Still from “Photographers in Focus: Jeff Wall.” Artwork © Jeff Wall
November 18–24, 2020
From his pioneering use of backlit color transparencies in the 1970s to his intricately staged scenes of enigmatic incidents from daily life, literature, and film, Jeff Wall has expanded the definition of the photograph, both as object and as illusion. His pictures range from classical reportage and the direct contemplation of natural forms to elaborate constructions and montages, usually produced at a large scale traditionally identified with painting.
Photo: Andrew Querner
Jeff Wall is available for online reading from November 18 through November 24, 2020, as part of Artist Spotlight: Jeff Wall. From his pioneering use in the 1970s of backlit color transparencies to his intricately constructed scenes of enigmatic incidents from daily life, literature, and film, Jeff Wall has expanded the definition of the photograph, both as object and illusion. Published on the occasion of his 2019 exhibition at Gagosian, West 21st Street, New York, the catalogue includes an illuminating new essay by Russell Ferguson, along with full-page reproductions of the nine works in the exhibition, all of which were made over the last ten years, and several of which have never previously been exhibited or published. The two cover options illustrate alternate panels from a diptych, Pair of interiors (2018).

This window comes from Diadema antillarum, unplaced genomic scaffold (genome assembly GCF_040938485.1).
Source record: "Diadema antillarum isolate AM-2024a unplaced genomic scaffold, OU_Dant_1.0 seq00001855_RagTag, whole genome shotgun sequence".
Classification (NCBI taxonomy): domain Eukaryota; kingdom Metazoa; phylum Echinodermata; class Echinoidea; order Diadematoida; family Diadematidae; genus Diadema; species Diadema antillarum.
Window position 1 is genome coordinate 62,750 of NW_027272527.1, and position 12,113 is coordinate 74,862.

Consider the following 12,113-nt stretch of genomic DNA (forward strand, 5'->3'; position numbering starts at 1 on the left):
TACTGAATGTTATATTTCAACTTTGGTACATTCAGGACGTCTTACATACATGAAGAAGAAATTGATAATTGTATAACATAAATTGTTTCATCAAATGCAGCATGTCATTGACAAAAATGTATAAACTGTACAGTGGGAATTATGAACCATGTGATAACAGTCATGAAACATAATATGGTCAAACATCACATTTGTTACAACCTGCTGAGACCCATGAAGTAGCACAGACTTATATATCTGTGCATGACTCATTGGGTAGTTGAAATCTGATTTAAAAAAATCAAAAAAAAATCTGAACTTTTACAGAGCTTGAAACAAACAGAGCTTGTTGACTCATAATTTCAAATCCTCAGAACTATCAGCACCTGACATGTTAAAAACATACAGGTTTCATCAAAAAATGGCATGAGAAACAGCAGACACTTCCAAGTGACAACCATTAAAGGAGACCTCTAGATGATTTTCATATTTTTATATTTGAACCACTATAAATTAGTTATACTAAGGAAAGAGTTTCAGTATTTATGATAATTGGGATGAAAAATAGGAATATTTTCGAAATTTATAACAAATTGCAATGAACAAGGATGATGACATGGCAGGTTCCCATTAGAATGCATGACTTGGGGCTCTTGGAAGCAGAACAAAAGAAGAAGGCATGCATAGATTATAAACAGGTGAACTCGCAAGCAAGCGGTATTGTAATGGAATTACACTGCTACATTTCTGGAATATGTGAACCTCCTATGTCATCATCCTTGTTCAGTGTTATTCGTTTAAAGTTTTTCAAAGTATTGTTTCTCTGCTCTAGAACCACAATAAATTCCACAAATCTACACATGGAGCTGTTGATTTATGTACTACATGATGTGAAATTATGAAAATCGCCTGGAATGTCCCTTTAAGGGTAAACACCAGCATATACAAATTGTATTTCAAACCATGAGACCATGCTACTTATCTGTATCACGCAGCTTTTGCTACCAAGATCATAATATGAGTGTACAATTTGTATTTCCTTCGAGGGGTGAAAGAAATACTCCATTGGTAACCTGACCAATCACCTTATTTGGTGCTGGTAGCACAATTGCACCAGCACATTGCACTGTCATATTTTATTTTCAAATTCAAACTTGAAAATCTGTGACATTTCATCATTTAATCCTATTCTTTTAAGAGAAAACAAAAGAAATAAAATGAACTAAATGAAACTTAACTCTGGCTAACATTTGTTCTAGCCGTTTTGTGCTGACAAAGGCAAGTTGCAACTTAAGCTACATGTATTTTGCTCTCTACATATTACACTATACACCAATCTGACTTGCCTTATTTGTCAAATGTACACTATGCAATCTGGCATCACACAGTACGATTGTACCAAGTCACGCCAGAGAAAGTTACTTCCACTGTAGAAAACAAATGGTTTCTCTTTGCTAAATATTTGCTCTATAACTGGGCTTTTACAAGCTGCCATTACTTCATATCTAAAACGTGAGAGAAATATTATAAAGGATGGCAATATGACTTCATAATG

Jeff Wall (New York: Gagosian, 2019)
Thursday, June 27, 2019, 6:30pm
Gagosian, West 21st Street, New York
Artist James Welling and film director and writer Jane Weinstock will lead an exhibition tour of Jeff Wall, currently on view at Gagosian, West 21st Street, New York. Welling and Weinstock will offer their unique perspectives on various photographs, with time for questions at the end. The pair recently wrote an essay for the exhibition catalogue accompanying Jeff Wall’s show currently on view at the George Economou Collection, Athens. The event has reached capacity. To join the wait list, contact email@example.com.
Jeff Wall, Summer Afternoons, 2013 © Jeff Wall
Frieze Chelsea Night
Friday, May 3, 2019, 6–8pm
Gagosian, West 24th Street and West 21st Street, New York
Galleries and non-profits located in Chelsea will remain open to Frieze audiences after hours. New paintings by Jonas Wood will be on view at Gagosian, West 24th Street, New York, and Jeff Wall’s first exhibition with the gallery will be on view at Gagosian, West 21st Street, New York.
Jeff Wall, Weightlifter, 2015 © Jeff Wall
Laws of Motion
Josh Kline, Jeff Koons, Cady Noland, Rosemarie Trockel, Jeff Wall, Anicka Yi
January 14–March 9, 2019